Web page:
In last week’s top 10, we detailed some struggling players that are showing signs of turning it around in the second half of the season. This week we pinpoint an area that fantasy owners might need a little bit of help in.
Ah, power. Everyone loves it and never seem to have enough of it. You know the old saying, “Pitching and defense win championships?” Well, that’s not the case in fantasy baseball. Power is the name of the game. Home runs are up across the league in general, and probably in your fantasy league too. However, there’s always a team or two that could use a power boost. If your team happens to be one of them, check out the 10 names below that could help you out and not cost you much to get.
10. Tom Murphy (C – COL)
It might not have happened quite yet, but Murphy is going to get additional playing time as the season progresses. His offensive upside is too great for him to be rotting away on the bench, starting only once or twice per week. We all know what can happen when you combine plus-power and Coors Field.
The good thing about Murphy is that he’s not just a power-only hitter like most catchers. He should be able to keep his average at least above .250. You might want to take a wait-and-see approach with Murphy until he starts getting additional playing time, but he could be a great power source from the catcher position in the second half of the season.
9. Rhys Hoskins (1B – PHI)
If we knew for sure when he’d be up, Hoskins would rank much higher on this list. All he’s done since the start of 2016 has been flat out mash. During the 2016 season, he was second in the Double-A Eastern League with 38 home runs and 116 RBI to go along with a solid .281 average in 498 at-bats. He’s been just as much of a terror this year against more advanced pitching in Triple-A Lehigh Valley. Through 252 at-bats this season, Hoskins is hitting .302 with 17 home runs and 55 RBI.
The main reason why he’s not hitting in the middle of the Phillies lineup yet is that he’s slow and limited to being a first baseman. Philadelphia currently has Tommy Joseph manning that spot, and while he hasn’t been lighting the world on fire, he’s been hitting well enough to keep his job. That could change soon if Hoskins keeps destroying Triple-A pitching. If you can afford to stash him on your bench, Hoskins is a highly recommended power add.
8. Mike Zunino (C – SEA)
Throughout his career, Zunino has always had plus power. It was just a matter of if he would hit enough to showcase that power. So far in his career, that mostly hasn’t been the case. Until this year, that is. Zunino started out slowly but has been on a torrid pace for the last month and a half. Over the past month, he’s hitting .310 with eight long balls. In fact, only Justin Upton and Paul Goldschmidt have more RBI than Zunino’s 27 over that timeframe.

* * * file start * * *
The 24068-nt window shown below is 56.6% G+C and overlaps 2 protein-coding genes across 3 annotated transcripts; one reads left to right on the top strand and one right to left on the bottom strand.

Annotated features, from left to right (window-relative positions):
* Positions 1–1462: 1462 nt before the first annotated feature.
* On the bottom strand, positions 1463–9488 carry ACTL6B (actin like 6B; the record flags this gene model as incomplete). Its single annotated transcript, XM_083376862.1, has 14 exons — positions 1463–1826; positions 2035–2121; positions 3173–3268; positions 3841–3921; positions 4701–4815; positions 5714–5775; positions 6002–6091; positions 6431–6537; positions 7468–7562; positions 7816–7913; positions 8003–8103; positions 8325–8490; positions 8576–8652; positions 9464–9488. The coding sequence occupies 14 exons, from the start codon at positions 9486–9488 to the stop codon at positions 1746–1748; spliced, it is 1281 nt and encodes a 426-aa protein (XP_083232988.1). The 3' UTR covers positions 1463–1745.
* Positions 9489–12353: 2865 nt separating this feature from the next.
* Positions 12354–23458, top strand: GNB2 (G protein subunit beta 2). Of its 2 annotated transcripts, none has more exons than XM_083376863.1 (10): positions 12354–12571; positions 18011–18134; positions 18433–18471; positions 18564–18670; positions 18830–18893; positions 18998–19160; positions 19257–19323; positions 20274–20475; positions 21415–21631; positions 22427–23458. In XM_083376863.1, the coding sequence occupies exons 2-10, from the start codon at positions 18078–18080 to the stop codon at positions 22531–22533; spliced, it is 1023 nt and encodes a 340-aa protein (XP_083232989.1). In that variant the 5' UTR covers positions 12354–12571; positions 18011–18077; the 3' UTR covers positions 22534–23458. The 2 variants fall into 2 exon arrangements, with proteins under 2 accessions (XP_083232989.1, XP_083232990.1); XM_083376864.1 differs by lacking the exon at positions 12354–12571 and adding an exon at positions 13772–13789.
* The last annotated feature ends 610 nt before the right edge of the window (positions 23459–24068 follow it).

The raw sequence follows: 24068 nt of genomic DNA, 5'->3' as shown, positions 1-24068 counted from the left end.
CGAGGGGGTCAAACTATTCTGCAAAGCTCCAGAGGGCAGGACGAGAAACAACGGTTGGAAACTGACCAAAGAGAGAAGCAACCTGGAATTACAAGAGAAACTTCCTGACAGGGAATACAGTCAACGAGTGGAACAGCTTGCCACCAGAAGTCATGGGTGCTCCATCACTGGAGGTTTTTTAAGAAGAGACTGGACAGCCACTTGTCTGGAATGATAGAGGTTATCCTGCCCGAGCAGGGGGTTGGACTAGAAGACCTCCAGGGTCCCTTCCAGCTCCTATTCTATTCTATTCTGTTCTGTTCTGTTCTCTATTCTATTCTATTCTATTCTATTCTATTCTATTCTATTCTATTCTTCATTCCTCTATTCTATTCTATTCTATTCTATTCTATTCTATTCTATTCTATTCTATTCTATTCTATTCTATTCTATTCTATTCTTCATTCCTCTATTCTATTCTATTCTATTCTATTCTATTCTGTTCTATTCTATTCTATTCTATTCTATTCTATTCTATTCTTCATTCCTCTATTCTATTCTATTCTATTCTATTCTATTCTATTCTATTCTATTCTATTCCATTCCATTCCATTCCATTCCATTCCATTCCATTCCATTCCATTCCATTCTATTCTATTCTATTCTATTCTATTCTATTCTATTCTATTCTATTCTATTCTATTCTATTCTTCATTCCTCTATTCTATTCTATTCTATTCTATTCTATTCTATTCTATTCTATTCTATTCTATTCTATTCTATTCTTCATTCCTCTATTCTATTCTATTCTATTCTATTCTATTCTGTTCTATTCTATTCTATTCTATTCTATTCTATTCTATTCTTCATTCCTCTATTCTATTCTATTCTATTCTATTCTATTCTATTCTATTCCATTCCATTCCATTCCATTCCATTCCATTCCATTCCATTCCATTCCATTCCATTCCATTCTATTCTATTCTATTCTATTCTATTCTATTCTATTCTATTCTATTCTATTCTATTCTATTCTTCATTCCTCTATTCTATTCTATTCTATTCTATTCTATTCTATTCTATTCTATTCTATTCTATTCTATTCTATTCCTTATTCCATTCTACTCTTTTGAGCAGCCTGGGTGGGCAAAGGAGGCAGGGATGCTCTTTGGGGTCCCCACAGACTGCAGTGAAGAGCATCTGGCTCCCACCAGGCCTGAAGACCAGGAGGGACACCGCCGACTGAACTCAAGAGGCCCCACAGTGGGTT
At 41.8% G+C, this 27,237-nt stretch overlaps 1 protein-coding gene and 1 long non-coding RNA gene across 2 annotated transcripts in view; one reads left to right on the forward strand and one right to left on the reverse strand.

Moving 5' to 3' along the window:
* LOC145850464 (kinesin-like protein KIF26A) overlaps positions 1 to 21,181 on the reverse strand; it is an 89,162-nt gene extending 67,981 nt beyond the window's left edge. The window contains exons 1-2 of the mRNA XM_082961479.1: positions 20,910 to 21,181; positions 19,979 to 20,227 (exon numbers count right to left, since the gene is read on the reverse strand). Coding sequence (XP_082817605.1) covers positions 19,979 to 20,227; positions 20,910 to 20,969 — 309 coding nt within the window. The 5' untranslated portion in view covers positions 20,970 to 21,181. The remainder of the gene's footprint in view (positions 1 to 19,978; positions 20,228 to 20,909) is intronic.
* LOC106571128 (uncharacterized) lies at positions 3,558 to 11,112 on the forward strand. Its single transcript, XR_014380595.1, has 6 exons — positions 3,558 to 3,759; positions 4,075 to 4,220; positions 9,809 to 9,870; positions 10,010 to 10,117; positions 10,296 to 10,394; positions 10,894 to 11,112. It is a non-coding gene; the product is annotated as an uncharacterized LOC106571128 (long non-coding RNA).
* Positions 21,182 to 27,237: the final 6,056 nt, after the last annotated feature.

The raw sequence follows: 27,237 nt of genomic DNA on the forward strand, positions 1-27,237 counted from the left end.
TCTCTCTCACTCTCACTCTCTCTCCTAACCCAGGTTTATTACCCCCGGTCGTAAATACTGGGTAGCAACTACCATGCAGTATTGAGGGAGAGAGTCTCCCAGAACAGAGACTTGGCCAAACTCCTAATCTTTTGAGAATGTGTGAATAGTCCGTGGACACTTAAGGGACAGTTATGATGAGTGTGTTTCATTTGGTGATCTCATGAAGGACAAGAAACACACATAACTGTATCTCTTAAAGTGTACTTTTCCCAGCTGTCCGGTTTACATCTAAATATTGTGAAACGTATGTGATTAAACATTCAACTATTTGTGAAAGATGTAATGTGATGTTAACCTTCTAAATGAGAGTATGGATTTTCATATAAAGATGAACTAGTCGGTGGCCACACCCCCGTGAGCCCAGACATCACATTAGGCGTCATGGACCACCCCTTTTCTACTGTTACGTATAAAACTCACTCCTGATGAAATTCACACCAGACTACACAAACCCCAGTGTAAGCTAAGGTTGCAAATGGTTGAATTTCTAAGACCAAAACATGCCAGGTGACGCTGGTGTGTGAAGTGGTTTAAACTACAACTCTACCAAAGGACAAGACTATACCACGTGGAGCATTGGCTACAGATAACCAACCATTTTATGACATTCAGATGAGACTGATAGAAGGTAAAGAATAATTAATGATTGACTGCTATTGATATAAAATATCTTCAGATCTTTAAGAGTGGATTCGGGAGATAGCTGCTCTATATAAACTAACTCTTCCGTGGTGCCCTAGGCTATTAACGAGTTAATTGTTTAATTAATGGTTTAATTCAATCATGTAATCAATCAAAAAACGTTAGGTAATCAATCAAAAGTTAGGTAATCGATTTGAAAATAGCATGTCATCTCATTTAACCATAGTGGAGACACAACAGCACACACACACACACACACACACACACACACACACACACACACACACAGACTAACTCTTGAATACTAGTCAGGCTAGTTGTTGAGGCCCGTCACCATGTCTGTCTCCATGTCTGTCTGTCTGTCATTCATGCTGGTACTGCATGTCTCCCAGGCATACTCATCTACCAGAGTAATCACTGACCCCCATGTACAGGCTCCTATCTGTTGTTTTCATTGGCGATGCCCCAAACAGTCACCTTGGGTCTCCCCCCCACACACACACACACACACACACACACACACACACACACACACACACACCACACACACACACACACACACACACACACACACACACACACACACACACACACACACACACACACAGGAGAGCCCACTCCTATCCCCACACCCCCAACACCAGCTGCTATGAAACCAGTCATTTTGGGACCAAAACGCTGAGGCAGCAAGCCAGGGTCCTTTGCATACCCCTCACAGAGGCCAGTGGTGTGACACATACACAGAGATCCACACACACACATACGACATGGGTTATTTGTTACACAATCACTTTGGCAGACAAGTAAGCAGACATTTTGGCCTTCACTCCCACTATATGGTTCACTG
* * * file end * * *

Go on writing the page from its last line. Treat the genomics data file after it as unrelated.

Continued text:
As good as the last month has been for Zunino, the month prior was equally as bad. That’s just the kind of player he is. If you add him, expect some long dry spells, but he should have another stretch or two where he’s a highly productive player for your team.
7. Trey Mancini (1B – BAL)
This might be only a short-term add until Chris Davis comes back, but if Mancini continues to hit like this, Buck Showalter will figure out a way to get him in the lineup every day. Mancini was already a productive player for Baltimore but has been thrust into a full-time role with Davis on the disabled list.
There’s plenty of power in Mancini’s 6-foot-4 frame, and he’s shown that by hitting 12 home runs in his first 198 at-bats this season. To add to that, he’s been hitting in the vicinity of .300 for most of the season and currently sits at .313. He’s stuck out in 29.3% of his at-bats, so that average probably won’t stay this high going forward, but Mancini is proving to Showalter that he’s capable of being a productive everyday player. He should be good for another 15-20 home runs the rest of the way if he continues to play every day.
6. Ian Happ (2B/OF – CHC)
Even with power on the rise, it can still be difficult to find power from middle infielders, especially at second base. You have your constant power threats like Robinson Cano and Brian Dozier, but usually, you have to dig deep to find power at this position. This is where Ian Happ comes into the picture.
— Baseball America (@BaseballAmerica) June 14, 2017
Through his first 118 at-bats, Happ has provided quality powers numbers. His average has been wildly inconsistent, but the 10 home runs have been a welcome sign for fantasy owners. As long as he stays in the lineup on a regular basis, he should be able to pop another 15-20 long balls before the season is over. Watch out for this Cubs lineup in the second half. They’re too talented to stay dormant for long.
5. Aaron Altherr (OF – PHI)